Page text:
Collaboration required to create a future with far fewer emissions
I recently had the privilege to address the Asia Green Growth Partnership Ministerial Meeting in Japan, with a particular focus on transition finance and innovation in Asia.
It was a fascinating and highly relevant event to participate in, featuring key government stakeholders from a wide variety of jurisdictions: Bangladesh, Brunei, Cambodia, Indonesia, Iran, Japan, Kuwait, Malaysia, Lao People’s Democratic Republic, Oman, Pakistan, Philippines, Qatar, Saudi Arabia, Singapore, Thailand, UAE, Uzbekistan, Vietnam and Canada.
There was also representation from the ASEAN Economic Community, the Economic Research Instititue for ASEAN and East Asia, the International Energy Agency, a range of Japanese companies involved in the energy sector, and some of Asia’s biggest financial institutions.
In short, it was a very diverse gathering but also one with some crucial common ground: recognition of the need for energy transition as countries move towards net zero, amid a global political landscape where the tenuous nature of energy supply and security has very much been highlighted over the past 12 months.
My own address, undertaken virtually because of the COVID-19 pandemic and which you can view in the YouTube clip below (it starts about the 6.29-mark), was an opportunity to provide a little background on the formation of ANGEA in 2021 and highlight our vision of a successful energy transition built around all-of-industry collaboration.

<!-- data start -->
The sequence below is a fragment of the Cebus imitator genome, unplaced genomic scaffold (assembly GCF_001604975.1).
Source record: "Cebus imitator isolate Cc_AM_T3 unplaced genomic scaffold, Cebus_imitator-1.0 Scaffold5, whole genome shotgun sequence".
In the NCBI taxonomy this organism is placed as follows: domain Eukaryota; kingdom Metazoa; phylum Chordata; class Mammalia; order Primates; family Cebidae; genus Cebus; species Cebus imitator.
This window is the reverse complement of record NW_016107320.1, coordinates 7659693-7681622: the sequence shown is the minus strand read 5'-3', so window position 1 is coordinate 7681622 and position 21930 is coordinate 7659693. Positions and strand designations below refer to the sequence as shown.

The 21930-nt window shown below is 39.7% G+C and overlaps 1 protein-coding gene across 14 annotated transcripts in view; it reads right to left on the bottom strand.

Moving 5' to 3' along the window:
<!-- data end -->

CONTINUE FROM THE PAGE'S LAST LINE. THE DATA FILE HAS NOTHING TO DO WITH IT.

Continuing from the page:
But it was also an opportunity to touch on some of the challenges that go hand-in-hand with that transition – challenges that I know many of the jurisdictions represented at the event wrestle with on a daily basis.
The three pillars of energy systems worldwide are security, affordability, and emissions. As I outlined in my presentation, it’s currently a shared trilemma, with changing public policy, resource access, capital availability and investment in infrastructure at the heart of that.
Policy must be set for the long term, and recognise the scale of energy systems and their complexity to ensure that investment is there to deliver flexible solutions. Policy also needs to sit within an international trans-boundary framework if it is going to provide the legal and regulatory framework that investors require.
And there will certainly need to be plenty of investment. The ability to attract such investment will underpin not only efforts to help developing economies access natural gas to transition away from coal – one of Asia’s biggest challenges – but also the development of renewable power sources, carbon capture and storage solutions, new energies like hydrogen and ammonia, and biofuels and nuclear energy.
While renewables clearly have a major role to play in the move towards net zero, there remains issues around intermittency and storage. Similarly, many of the newer technologies, including carbon capture and hydrogen, must still take the ultimate step from successful prototype to full-scale deployment.
But all these “hurdles” can be negotiated with industry, governments and financing organisations working together to enable solutions.
That’s very much why the Asia Natural Gas and Energy Association exists.
Across the full breadth of stakeholders involved in the energy transition, I think there’s a pretty strong understanding of where we need to get to: a future with far fewer emissions.
How we get there is still to be fully decided. My vision is that ANGEA will have an important role to play in bringing governments, industry and communities together to help map out that journey.